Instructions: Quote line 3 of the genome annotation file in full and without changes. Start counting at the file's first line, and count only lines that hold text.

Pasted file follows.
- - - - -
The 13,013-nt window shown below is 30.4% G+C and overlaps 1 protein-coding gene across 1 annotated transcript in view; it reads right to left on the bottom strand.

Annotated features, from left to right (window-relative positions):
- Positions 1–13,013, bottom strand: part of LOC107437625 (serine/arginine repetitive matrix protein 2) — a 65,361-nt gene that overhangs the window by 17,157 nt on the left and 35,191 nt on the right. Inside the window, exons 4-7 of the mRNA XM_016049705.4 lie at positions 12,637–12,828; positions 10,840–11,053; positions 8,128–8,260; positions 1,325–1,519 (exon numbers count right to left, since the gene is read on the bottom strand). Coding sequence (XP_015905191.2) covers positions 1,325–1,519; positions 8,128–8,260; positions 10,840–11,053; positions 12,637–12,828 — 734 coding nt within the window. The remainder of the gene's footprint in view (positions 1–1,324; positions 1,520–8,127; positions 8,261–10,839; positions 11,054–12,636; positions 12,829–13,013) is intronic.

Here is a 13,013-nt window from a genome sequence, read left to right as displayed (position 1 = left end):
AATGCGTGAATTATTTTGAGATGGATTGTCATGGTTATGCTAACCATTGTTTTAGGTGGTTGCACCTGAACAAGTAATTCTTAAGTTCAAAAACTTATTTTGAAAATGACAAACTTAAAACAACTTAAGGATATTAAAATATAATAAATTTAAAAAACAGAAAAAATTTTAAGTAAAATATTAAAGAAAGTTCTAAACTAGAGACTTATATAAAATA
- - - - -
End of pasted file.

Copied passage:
- Positions 1–13,013, bottom strand: part of LOC107437625 (serine/arginine repetitive matrix protein 2) — a 65,361-nt gene that overhangs the window by 17,157 nt on the left and 35,191 nt on the right. Inside the window, exons 4-7 of the mRNA XM_016049705.4 lie at positions 12,637–12,828; positions 10,840–11,053; positions 8,128–8,260; positions 1,325–1,519 (exon numbers count right to left, since the gene is read on the bottom strand). Coding sequence (XP_015905191.2) covers positions 1,325–1,519; positions 8,128–8,260; positions 10,840–11,053; positions 12,637–12,828 — 734 coding nt within the window. The remainder of the gene's footprint in view (positions 1–1,324; positions 1,520–8,127; positions 8,261–10,839; positions 11,054–12,636; positions 12,829–13,013) is intronic.